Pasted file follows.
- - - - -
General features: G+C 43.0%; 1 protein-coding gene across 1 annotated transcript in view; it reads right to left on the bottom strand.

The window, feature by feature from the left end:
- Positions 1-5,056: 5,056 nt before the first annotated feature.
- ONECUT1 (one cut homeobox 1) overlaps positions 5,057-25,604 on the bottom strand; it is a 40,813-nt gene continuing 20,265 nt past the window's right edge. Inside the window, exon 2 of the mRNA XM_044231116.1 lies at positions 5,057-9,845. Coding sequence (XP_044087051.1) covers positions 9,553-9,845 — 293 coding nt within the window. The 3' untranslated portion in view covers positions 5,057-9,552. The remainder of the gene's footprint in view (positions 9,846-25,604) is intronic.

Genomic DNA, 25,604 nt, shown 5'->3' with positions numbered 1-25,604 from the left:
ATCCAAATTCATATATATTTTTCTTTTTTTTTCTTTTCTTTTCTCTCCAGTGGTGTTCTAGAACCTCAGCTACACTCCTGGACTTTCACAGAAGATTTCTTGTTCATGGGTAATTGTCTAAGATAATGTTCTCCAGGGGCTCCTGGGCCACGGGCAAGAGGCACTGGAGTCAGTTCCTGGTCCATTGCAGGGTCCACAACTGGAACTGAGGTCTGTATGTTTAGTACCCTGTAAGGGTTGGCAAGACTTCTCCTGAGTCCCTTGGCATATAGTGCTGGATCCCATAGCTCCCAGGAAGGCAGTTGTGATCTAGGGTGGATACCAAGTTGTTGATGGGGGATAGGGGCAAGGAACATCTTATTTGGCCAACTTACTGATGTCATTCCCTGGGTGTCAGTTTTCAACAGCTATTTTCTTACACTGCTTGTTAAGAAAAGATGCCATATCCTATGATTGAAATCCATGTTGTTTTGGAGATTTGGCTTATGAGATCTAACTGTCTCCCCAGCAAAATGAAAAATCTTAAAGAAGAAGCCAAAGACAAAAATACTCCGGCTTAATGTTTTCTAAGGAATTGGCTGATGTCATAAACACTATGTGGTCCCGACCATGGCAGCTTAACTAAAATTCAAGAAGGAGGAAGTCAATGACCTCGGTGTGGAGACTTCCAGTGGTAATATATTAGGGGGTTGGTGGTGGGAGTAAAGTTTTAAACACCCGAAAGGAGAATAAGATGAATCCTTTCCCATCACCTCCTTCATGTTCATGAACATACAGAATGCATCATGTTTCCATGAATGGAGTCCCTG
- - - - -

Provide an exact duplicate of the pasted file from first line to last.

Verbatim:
General features: G+C 43.0%; 1 protein-coding gene across 1 annotated transcript in view; it reads right to left on the bottom strand.

The window, feature by feature from the left end:
- Positions 1-5,056: 5,056 nt before the first annotated feature.
- ONECUT1 (one cut homeobox 1) overlaps positions 5,057-25,604 on the bottom strand; it is a 40,813-nt gene continuing 20,265 nt past the window's right edge. Inside the window, exon 2 of the mRNA XM_044231116.1 lies at positions 5,057-9,845. Coding sequence (XP_044087051.1) covers positions 9,553-9,845 — 293 coding nt within the window. The 3' untranslated portion in view covers positions 5,057-9,552. The remainder of the gene's footprint in view (positions 9,846-25,604) is intronic.

Genomic DNA, 25,604 nt, shown 5'->3' with positions numbered 1-25,604 from the left:
ATCCAAATTCATATATATTTTTCTTTTTTTTTCTTTTCTTTTCTCTCCAGTGGTGTTCTAGAACCTCAGCTACACTCCTGGACTTTCACAGAAGATTTCTTGTTCATGGGTAATTGTCTAAGATAATGTTCTCCAGGGGCTCCTGGGCCACGGGCAAGAGGCACTGGAGTCAGTTCCTGGTCCATTGCAGGGTCCACAACTGGAACTGAGGTCTGTATGTTTAGTACCCTGTAAGGGTTGGCAAGACTTCTCCTGAGTCCCTTGGCATATAGTGCTGGATCCCATAGCTCCCAGGAAGGCAGTTGTGATCTAGGGTGGATACCAAGTTGTTGATGGGGGATAGGGGCAAGGAACATCTTATTTGGCCAACTTACTGATGTCATTCCCTGGGTGTCAGTTTTCAACAGCTATTTTCTTACACTGCTTGTTAAGAAAAGATGCCATATCCTATGATTGAAATCCATGTTGTTTTGGAGATTTGGCTTATGAGATCTAACTGTCTCCCCAGCAAAATGAAAAATCTTAAAGAAGAAGCCAAAGACAAAAATACTCCGGCTTAATGTTTTCTAAGGAATTGGCTGATGTCATAAACACTATGTGGTCCCGACCATGGCAGCTTAACTAAAATTCAAGAAGGAGGAAGTCAATGACCTCGGTGTGGAGACTTCCAGTGGTAATATATTAGGGGGTTGGTGGTGGGAGTAAAGTTTTAAACACCCGAAAGGAGAATAAGATGAATCCTTTCCCATCACCTCCTTCATGTTCATGAACATACAGAATGCATCATGTTTCCATGAATGGAGTCCCTG